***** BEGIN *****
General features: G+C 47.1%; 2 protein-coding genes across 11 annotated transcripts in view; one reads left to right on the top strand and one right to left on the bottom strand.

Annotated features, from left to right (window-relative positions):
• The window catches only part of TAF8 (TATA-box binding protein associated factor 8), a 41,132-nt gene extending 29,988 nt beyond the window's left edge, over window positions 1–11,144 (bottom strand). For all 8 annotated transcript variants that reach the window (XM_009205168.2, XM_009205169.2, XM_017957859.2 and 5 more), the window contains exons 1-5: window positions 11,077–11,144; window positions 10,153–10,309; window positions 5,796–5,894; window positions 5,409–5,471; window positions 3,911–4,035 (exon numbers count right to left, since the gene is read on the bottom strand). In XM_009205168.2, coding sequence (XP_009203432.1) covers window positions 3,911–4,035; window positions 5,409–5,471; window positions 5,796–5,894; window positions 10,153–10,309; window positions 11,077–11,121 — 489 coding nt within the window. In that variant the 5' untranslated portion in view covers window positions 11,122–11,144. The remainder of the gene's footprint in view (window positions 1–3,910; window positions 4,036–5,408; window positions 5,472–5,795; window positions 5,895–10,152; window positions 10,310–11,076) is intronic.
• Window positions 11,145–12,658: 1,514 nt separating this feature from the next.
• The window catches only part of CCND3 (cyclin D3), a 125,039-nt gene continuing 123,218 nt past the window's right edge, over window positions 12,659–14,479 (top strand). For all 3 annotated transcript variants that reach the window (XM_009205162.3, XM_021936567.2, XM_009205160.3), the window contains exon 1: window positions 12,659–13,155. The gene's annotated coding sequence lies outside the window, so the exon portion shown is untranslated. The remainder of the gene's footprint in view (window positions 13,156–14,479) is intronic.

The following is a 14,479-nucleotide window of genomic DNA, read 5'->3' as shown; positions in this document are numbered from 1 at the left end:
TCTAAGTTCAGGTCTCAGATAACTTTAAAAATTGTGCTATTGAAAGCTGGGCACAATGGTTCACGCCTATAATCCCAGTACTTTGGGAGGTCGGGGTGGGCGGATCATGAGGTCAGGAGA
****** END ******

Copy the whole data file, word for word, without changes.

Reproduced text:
General features: G+C 47.1%; 2 protein-coding genes across 11 annotated transcripts in view; one reads left to right on the top strand and one right to left on the bottom strand.

Annotated features, from left to right (window-relative positions):
• The window catches only part of TAF8 (TATA-box binding protein associated factor 8), a 41,132-nt gene extending 29,988 nt beyond the window's left edge, over window positions 1–11,144 (bottom strand). For all 8 annotated transcript variants that reach the window (XM_009205168.2, XM_009205169.2, XM_017957859.2 and 5 more), the window contains exons 1-5: window positions 11,077–11,144; window positions 10,153–10,309; window positions 5,796–5,894; window positions 5,409–5,471; window positions 3,911–4,035 (exon numbers count right to left, since the gene is read on the bottom strand). In XM_009205168.2, coding sequence (XP_009203432.1) covers window positions 3,911–4,035; window positions 5,409–5,471; window positions 5,796–5,894; window positions 10,153–10,309; window positions 11,077–11,121 — 489 coding nt within the window. In that variant the 5' untranslated portion in view covers window positions 11,122–11,144. The remainder of the gene's footprint in view (window positions 1–3,910; window positions 4,036–5,408; window positions 5,472–5,795; window positions 5,895–10,152; window positions 10,310–11,076) is intronic.
• Window positions 11,145–12,658: 1,514 nt separating this feature from the next.
• The window catches only part of CCND3 (cyclin D3), a 125,039-nt gene continuing 123,218 nt past the window's right edge, over window positions 12,659–14,479 (top strand). For all 3 annotated transcript variants that reach the window (XM_009205162.3, XM_021936567.2, XM_009205160.3), the window contains exon 1: window positions 12,659–13,155. The gene's annotated coding sequence lies outside the window, so the exon portion shown is untranslated. The remainder of the gene's footprint in view (window positions 13,156–14,479) is intronic.

The following is a 14,479-nucleotide window of genomic DNA, read 5'->3' as shown; positions in this document are numbered from 1 at the left end:
TCTAAGTTCAGGTCTCAGATAACTTTAAAAATTGTGCTATTGAAAGCTGGGCACAATGGTTCACGCCTATAATCCCAGTACTTTGGGAGGTCGGGGTGGGCGGATCATGAGGTCAGGAGA